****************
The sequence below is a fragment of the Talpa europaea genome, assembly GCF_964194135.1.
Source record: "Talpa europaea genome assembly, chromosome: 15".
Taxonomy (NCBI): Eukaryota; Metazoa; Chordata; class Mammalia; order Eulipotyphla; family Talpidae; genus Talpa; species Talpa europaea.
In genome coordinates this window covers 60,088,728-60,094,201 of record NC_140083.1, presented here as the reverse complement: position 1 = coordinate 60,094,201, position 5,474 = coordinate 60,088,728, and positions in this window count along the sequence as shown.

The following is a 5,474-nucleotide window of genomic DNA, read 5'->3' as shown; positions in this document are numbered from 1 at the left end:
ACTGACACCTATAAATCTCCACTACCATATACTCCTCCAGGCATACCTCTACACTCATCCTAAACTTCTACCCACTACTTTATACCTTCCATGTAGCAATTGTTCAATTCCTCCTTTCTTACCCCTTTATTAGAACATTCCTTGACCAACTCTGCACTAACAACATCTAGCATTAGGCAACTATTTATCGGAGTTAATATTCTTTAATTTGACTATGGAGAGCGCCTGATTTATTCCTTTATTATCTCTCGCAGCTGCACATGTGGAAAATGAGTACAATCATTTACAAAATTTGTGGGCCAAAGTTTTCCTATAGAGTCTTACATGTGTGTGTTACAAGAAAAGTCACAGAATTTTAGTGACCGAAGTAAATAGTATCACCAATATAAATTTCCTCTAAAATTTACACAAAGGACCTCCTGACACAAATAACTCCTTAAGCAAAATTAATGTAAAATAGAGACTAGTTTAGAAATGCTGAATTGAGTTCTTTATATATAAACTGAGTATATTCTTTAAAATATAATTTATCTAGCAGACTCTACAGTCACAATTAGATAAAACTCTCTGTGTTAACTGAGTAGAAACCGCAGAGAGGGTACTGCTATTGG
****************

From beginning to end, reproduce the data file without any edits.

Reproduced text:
The sequence below is a fragment of the Talpa europaea genome, assembly GCF_964194135.1.
Source record: "Talpa europaea genome assembly, chromosome: 15".
Taxonomy (NCBI): Eukaryota; Metazoa; Chordata; class Mammalia; order Eulipotyphla; family Talpidae; genus Talpa; species Talpa europaea.
In genome coordinates this window covers 60,088,728-60,094,201 of record NC_140083.1, presented here as the reverse complement: position 1 = coordinate 60,094,201, position 5,474 = coordinate 60,088,728, and positions in this window count along the sequence as shown.

The following is a 5,474-nucleotide window of genomic DNA, read 5'->3' as shown; positions in this document are numbered from 1 at the left end:
ACTGACACCTATAAATCTCCACTACCATATACTCCTCCAGGCATACCTCTACACTCATCCTAAACTTCTACCCACTACTTTATACCTTCCATGTAGCAATTGTTCAATTCCTCCTTTCTTACCCCTTTATTAGAACATTCCTTGACCAACTCTGCACTAACAACATCTAGCATTAGGCAACTATTTATCGGAGTTAATATTCTTTAATTTGACTATGGAGAGCGCCTGATTTATTCCTTTATTATCTCTCGCAGCTGCACATGTGGAAAATGAGTACAATCATTTACAAAATTTGTGGGCCAAAGTTTTCCTATAGAGTCTTACATGTGTGTGTTACAAGAAAAGTCACAGAATTTTAGTGACCGAAGTAAATAGTATCACCAATATAAATTTCCTCTAAAATTTACACAAAGGACCTCCTGACACAAATAACTCCTTAAGCAAAATTAATGTAAAATAGAGACTAGTTTAGAAATGCTGAATTGAGTTCTTTATATATAAACTGAGTATATTCTTTAAAATATAATTTATCTAGCAGACTCTACAGTCACAATTAGATAAAACTCTCTGTGTTAACTGAGTAGAAACCGCAGAGAGGGTACTGCTATTGG